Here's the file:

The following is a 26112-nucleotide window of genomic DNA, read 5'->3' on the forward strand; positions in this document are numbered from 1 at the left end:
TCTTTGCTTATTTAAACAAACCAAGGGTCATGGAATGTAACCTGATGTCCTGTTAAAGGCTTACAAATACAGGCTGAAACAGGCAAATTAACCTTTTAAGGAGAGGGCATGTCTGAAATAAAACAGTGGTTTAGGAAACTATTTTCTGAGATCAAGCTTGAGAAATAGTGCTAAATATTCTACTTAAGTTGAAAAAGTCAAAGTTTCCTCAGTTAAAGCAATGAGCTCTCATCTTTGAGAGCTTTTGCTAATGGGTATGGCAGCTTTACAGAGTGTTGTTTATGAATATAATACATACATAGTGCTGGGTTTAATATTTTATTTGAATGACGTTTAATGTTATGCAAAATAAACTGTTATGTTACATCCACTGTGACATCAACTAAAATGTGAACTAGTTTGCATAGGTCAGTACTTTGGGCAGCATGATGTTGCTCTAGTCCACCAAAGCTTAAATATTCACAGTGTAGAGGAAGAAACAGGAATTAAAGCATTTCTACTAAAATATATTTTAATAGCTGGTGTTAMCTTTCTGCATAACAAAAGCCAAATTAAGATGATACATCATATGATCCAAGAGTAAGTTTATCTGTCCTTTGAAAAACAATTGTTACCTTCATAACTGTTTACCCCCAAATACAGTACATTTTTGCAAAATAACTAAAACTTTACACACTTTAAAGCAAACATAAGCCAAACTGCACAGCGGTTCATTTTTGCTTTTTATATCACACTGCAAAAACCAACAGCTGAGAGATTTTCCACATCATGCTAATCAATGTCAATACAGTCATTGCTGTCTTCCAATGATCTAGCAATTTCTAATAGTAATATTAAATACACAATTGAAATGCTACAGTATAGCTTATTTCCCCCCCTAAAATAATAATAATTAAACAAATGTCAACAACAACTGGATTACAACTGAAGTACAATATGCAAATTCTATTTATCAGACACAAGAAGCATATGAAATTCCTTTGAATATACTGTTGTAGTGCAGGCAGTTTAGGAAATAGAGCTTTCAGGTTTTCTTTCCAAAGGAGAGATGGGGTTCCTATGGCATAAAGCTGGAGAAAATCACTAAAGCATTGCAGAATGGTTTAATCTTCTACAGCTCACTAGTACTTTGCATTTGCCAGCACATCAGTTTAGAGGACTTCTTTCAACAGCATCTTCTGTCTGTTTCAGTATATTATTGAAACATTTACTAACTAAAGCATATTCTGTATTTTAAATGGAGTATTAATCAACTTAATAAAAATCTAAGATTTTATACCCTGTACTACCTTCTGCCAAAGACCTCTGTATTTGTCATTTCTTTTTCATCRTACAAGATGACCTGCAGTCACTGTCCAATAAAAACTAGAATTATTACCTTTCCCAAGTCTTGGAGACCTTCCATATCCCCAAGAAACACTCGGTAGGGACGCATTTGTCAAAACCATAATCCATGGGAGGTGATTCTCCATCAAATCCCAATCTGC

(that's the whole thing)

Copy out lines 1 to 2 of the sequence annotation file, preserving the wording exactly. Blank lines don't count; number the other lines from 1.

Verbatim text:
The following is a 26112-nucleotide window of genomic DNA, read 5'->3' on the forward strand; positions in this document are numbered from 1 at the left end:
TCTTTGCTTATTTAAACAAACCAAGGGTCATGGAATGTAACCTGATGTCCTGTTAAAGGCTTACAAATACAGGCTGAAACAGGCAAATTAACCTTTTAAGGAGAGGGCATGTCTGAAATAAAACAGTGGTTTAGGAAACTATTTTCTGAGATCAAGCTTGAGAAATAGTGCTAAATATTCTACTTAAGTTGAAAAAGTCAAAGTTTCCTCAGTTAAAGCAATGAGCTCTCATCTTTGAGAGCTTTTGCTAATGGGTATGGCAGCTTTACAGAGTGTTGTTTATGAATATAATACATACATAGTGCTGGGTTTAATATTTTATTTGAATGACGTTTAATGTTATGCAAAATAAACTGTTATGTTACATCCACTGTGACATCAACTAAAATGTGAACTAGTTTGCATAGGTCAGTACTTTGGGCAGCATGATGTTGCTCTAGTCCACCAAAGCTTAAATATTCACAGTGTAGAGGAAGAAACAGGAATTAAAGCATTTCTACTAAAATATATTTTAATAGCTGGTGTTAMCTTTCTGCATAACAAAAGCCAAATTAAGATGATACATCATATGATCCAAGAGTAAGTTTATCTGTCCTTTGAAAAACAATTGTTACCTTCATAACTGTTTACCCCCAAATACAGTACATTTTTGCAAAATAACTAAAACTTTACACACTTTAAAGCAAACATAAGCCAAACTGCACAGCGGTTCATTTTTGCTTTTTATATCACACTGCAAAAACCAACAGCTGAGAGATTTTCCACATCATGCTAATCAATGTCAATACAGTCATTGCTGTCTTCCAATGATCTAGCAATTTCTAATAGTAATATTAAATACACAATTGAAATGCTACAGTATAGCTTATTTCCCCCCCTAAAATAATAATAATTAAACAAATGTCAACAACAACTGGATTACAACTGAAGTACAATATGCAAATTCTATTTATCAGACACAAGAAGCATATGAAATTCCTTTGAATATACTGTTGTAGTGCAGGCAGTTTAGGAAATAGAGCTTTCAGGTTTTCTTTCCAAAGGAGAGATGGGGTTCCTATGGCATAAAGCTGGAGAAAATCACTAAAGCATTGCAGAATGGTTTAATCTTCTACAGCTCACTAGTACTTTGCATTTGCCAGCACATCAGTTTAGAGGACTTCTTTCAACAGCATCTTCTGTCTGTTTCAGTATATTATTGAAACATTTACTAACTAAAGCATATTCTGTATTTTAAATGGAGTATTAATCAACTTAATAAAAATCTAAGATTTTATACCCTGTACTACCTTCTGCCAAAGACCTCTGTATTTGTCATTTCTTTTTCATCRTACAAGATGACCTGCAGTCACTGTCCAATAAAAACTAGAATTATTACCTTTCCCAAGTCTTGGAGACCTTCCATATCCCCAAGAAACACTCGGTAGGGACGCATTTGTCAAAACCATAATCCATGGGAGGTGATTCTCCATCAAATCCCAATCTGC